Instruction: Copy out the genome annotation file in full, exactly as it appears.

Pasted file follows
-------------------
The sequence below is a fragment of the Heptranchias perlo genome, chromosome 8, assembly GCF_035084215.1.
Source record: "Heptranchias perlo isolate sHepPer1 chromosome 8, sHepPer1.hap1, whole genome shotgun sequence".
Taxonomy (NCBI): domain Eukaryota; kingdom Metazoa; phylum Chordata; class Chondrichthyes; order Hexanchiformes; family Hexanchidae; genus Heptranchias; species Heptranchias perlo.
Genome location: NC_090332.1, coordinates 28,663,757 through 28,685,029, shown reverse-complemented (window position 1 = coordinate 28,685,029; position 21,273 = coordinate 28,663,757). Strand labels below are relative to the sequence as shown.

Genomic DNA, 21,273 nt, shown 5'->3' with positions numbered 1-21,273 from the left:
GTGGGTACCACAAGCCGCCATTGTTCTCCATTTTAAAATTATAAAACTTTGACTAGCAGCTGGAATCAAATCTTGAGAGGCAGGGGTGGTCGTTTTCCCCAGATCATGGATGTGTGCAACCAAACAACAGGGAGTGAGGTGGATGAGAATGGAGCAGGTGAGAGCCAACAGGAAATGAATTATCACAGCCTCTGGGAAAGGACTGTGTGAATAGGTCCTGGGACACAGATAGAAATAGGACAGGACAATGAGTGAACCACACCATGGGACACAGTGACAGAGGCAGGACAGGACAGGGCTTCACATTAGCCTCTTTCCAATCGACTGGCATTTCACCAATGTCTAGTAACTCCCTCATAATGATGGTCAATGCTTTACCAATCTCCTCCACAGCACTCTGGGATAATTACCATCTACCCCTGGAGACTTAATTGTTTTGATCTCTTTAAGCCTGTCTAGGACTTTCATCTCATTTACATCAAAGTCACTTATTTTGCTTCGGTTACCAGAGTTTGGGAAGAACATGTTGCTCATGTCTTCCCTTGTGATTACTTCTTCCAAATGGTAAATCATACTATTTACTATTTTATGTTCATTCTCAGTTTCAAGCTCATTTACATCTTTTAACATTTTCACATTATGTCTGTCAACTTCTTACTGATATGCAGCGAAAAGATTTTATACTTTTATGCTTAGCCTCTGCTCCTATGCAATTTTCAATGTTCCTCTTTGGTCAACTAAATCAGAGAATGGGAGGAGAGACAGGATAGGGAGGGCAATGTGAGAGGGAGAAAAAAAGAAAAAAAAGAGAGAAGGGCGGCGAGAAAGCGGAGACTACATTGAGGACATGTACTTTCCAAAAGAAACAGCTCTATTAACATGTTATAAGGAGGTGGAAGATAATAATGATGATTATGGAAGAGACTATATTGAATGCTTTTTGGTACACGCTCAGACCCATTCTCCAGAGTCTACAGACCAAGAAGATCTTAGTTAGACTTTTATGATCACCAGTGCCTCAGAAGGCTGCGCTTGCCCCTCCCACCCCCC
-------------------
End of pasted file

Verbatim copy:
The sequence below is a fragment of the Heptranchias perlo genome, chromosome 8, assembly GCF_035084215.1.
Source record: "Heptranchias perlo isolate sHepPer1 chromosome 8, sHepPer1.hap1, whole genome shotgun sequence".
Taxonomy (NCBI): domain Eukaryota; kingdom Metazoa; phylum Chordata; class Chondrichthyes; order Hexanchiformes; family Hexanchidae; genus Heptranchias; species Heptranchias perlo.
Genome location: NC_090332.1, coordinates 28,663,757 through 28,685,029, shown reverse-complemented (window position 1 = coordinate 28,685,029; position 21,273 = coordinate 28,663,757). Strand labels below are relative to the sequence as shown.

Genomic DNA, 21,273 nt, shown 5'->3' with positions numbered 1-21,273 from the left:
GTGGGTACCACAAGCCGCCATTGTTCTCCATTTTAAAATTATAAAACTTTGACTAGCAGCTGGAATCAAATCTTGAGAGGCAGGGGTGGTCGTTTTCCCCAGATCATGGATGTGTGCAACCAAACAACAGGGAGTGAGGTGGATGAGAATGGAGCAGGTGAGAGCCAACAGGAAATGAATTATCACAGCCTCTGGGAAAGGACTGTGTGAATAGGTCCTGGGACACAGATAGAAATAGGACAGGACAATGAGTGAACCACACCATGGGACACAGTGACAGAGGCAGGACAGGACAGGGCTTCACATTAGCCTCTTTCCAATCGACTGGCATTTCACCAATGTCTAGTAACTCCCTCATAATGATGGTCAATGCTTTACCAATCTCCTCCACAGCACTCTGGGATAATTACCATCTACCCCTGGAGACTTAATTGTTTTGATCTCTTTAAGCCTGTCTAGGACTTTCATCTCATTTACATCAAAGTCACTTATTTTGCTTCGGTTACCAGAGTTTGGGAAGAACATGTTGCTCATGTCTTCCCTTGTGATTACTTCTTCCAAATGGTAAATCATACTATTTACTATTTTATGTTCATTCTCAGTTTCAAGCTCATTTACATCTTTTAACATTTTCACATTATGTCTGTCAACTTCTTACTGATATGCAGCGAAAAGATTTTATACTTTTATGCTTAGCCTCTGCTCCTATGCAATTTTCAATGTTCCTCTTTGGTCAACTAAATCAGAGAATGGGAGGAGAGACAGGATAGGGAGGGCAATGTGAGAGGGAGAAAAAAAGAAAAAAAAGAGAGAAGGGCGGCGAGAAAGCGGAGACTACATTGAGGACATGTACTTTCCAAAAGAAACAGCTCTATTAACATGTTATAAGGAGGTGGAAGATAATAATGATGATTATGGAAGAGACTATATTGAATGCTTTTTGGTACACGCTCAGACCCATTCTCCAGAGTCTACAGACCAAGAAGATCTTAGTTAGACTTTTATGATCACCAGTGCCTCAGAAGGCTGCGCTTGCCCCTCCCACCCCCC